By JILL REILLY
PUBLISHED: 11:34 EST, 1 August 2012 | UPDATED: 12:15 EST, 1 August 2012
- Darren Joblonkay, 23, was digging at an archeological camp in southeastern Turkey he discovered the two-tonne statue of King Suppiluliuma
- Regal figure reigned over the Neo-Hittite kingdom of Patina in the 9th century B.C.
- The enormous sculpture which is preserved from the waist up stands almost 5 feet (1.5 meters) tall
- Alongside the statue, archaeologists found another carving, a semicircular column base bearing the images of a sphinx and a winged bull
Archeologists can spend a whole career exploring and never uncover a worthy find, but one luckystudent has discovered an archeological treasure chest and he is still only 23.
Darren Joblonkay was digging at an archeological camp in southeastern Turkey when discoveredan impressive 3,000-year-old statue of King Suppiluliuma.
The enormous sculpture which is preserved from the waist up stands almost 5 feet (1.5 meters) tall, suggesting that its full height with legs would have been between 11 and 13 feet (3.5 to 4 m).
Discovery: Darren Joblonkay, 23, was digging at an archeological camp in southeastern Turkey he found the two-tonne statue of King Suppiluliuma laying face down in the dirt
WHAT DO THEY STATUES REPRESENT?
The presence of colossal human statues, often astride lions or sphinxes, in the citadel gateways of the Neo-Hittite royal cities of Iron Age Syro-Anatolia continued a Bronze Age Hittite tradition.
It accentuated their symbolic role as boundary zones, and the role of the king as the divinely appointed guardian or gate keeper of the community.
By the ninth and eighth centuries BC, these elaborately decorated gateways, with their ornately carved reliefs, had come to serve as dynastic parades, legitimizing the power of the ruling elite.
The gate reliefs also formed linear narratives, guiding their audiences between the human and divine realms, with the king serving as the link between the two worlds.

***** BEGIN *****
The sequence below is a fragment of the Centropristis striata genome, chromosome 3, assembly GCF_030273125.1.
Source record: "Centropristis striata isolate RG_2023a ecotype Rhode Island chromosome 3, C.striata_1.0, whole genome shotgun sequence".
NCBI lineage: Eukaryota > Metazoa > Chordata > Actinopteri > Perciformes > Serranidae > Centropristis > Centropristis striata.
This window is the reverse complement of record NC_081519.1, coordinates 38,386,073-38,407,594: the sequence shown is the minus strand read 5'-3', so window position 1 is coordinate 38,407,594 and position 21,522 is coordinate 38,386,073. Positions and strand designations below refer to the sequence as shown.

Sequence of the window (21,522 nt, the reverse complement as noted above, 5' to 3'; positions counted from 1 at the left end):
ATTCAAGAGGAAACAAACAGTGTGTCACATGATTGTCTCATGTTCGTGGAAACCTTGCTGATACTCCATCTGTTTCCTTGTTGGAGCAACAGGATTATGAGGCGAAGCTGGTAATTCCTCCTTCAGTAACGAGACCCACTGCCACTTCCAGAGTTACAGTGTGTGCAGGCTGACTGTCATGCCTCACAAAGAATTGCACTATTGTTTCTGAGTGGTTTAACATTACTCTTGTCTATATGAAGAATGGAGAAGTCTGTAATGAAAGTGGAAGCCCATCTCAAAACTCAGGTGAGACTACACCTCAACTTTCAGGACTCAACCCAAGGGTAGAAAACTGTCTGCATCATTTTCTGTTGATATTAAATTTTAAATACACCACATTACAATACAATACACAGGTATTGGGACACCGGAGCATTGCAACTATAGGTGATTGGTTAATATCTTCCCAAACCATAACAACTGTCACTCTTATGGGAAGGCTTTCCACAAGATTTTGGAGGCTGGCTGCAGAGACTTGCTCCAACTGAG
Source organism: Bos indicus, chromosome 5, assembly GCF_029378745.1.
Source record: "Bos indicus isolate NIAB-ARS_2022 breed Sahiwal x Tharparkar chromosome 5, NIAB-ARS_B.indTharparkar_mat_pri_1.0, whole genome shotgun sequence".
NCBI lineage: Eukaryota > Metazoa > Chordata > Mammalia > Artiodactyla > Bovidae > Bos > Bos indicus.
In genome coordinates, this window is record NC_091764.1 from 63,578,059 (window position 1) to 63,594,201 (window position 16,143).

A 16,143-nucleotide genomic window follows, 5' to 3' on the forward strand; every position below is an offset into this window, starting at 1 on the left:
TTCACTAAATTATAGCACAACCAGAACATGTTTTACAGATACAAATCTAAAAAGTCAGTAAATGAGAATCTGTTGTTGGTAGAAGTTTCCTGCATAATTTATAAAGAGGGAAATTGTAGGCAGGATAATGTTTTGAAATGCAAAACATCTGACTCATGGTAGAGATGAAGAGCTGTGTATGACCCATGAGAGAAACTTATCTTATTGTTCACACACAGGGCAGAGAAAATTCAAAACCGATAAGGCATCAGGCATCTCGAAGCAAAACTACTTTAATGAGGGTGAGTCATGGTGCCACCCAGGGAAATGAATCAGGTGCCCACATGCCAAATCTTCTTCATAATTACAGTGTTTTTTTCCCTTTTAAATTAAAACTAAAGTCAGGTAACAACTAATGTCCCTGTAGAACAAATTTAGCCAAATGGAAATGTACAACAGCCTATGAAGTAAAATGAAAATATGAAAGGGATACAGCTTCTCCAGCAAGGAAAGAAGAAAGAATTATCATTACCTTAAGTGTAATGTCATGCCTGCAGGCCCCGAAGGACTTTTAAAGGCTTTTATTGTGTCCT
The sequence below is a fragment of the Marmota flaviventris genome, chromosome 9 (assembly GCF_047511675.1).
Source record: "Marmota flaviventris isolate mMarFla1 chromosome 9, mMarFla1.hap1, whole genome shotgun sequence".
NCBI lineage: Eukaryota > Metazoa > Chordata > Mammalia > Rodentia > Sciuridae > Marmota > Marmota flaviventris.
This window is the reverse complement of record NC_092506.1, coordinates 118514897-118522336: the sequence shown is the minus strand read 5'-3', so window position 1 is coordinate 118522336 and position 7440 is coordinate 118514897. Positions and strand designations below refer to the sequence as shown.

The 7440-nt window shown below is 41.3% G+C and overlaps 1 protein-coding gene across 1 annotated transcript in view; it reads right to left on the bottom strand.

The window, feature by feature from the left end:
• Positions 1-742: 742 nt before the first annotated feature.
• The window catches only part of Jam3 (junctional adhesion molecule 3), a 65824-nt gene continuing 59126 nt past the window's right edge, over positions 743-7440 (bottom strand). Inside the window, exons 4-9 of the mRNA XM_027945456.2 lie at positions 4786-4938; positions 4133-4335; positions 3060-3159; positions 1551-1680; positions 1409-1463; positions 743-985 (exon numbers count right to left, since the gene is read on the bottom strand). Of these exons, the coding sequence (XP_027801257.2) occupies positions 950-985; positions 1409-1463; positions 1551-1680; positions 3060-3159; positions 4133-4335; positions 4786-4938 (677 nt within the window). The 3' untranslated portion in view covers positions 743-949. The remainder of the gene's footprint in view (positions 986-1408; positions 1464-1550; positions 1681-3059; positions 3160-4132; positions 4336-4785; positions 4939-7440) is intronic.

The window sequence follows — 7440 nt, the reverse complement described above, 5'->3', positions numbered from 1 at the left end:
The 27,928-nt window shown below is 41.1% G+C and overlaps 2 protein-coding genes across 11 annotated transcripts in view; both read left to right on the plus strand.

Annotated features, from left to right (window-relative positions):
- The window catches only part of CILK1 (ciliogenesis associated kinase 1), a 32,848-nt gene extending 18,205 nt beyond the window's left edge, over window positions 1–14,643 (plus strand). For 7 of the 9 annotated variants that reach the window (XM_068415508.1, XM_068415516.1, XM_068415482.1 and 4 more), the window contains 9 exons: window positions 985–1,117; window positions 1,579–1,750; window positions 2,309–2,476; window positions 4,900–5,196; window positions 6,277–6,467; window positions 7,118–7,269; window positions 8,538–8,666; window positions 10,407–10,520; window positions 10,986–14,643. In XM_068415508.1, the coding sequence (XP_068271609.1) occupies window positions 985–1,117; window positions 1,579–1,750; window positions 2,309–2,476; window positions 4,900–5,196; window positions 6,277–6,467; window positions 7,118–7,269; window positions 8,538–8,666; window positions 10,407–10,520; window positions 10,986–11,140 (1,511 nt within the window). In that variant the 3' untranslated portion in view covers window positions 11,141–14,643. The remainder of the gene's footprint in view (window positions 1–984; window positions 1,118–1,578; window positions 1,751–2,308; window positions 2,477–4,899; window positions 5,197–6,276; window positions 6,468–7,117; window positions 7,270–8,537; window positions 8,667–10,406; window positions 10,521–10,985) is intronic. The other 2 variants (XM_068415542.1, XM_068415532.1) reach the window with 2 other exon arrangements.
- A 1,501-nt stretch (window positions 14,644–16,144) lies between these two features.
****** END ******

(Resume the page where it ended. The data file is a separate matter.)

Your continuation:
Source: University of Toronto
‘At first, we weren’t 100 per cent sure what it was,’ said Mr Joblonkay, a 23-year-old University of Toronto graduate student told theToronto Star.
The regal figure was found at what would have been a gate to the upper citadel of the capital, Kunulua.
The complex would have provided a monumental ceremonial approach to the upper citadel of the royal city.
Tayinat, a large low-lying mound, is located 35 kilometres east of Antakya (ancient Antioch) along the Antakya-Aleppo road.
Proud: Darren Joblonkay with the Tayinat statue he uncovered at an archeological camp in Turkey
Alongside the statue, archaeologists found another carving, a semicircular column base bearing the images of a sphinx and a winged bull.
More than 60 workers were drafted in to uncover the two-tonne statue of the man who reigned over the Neo-Hittite kingdom of Patina in the 9th century B.C.
After two weeks hard graft they finally unearthed the statue – the figure’s face is bearded, with beautifully preserved inlaid eyes made of white and black stone, and its hair has been coiffed in an elaborate series of curls aligned in linear rows.
The pieces have been dated to between 1000 B.C. and 738 B.C.
Unearthed: Alongside the statue, archaeologists found another carving, a semicircular column base bearing the images of a sphinx and a winged bull
‘These newly discovered Tayinat sculptures are the product of a vibrant local Neo-Hittite sculptural tradition,’ said Tim Harrison, professor of near eastern archeology at the University of Toronto and director of the Tayinat Archeological Project.
‘They provide a vivid glimpse into the innovative character and sophistication of the Iron Age cultures that emerged in the eastern Mediterranean following the collapse of the great imperial powers of the Bronze Age at the end of the second millennium BC,’ he added.
This was the third of Mr Joblonkay’s four major archeological finds.
‘He’s very lucky,’ said Professor Tim Harrison.
On the king’s back the inscription reads: ‘I am Suppiluliuma.’
It is followed by a list of his accomplishments: taking land from eight neighbouring kingdoms, establishing a border, and building a monument to his father.
Mr Joblonkay is leaving Turkey on Sunday to start his PhD, but says he will return next summer to find out why the statue has spent three thousand years face down in the dirt.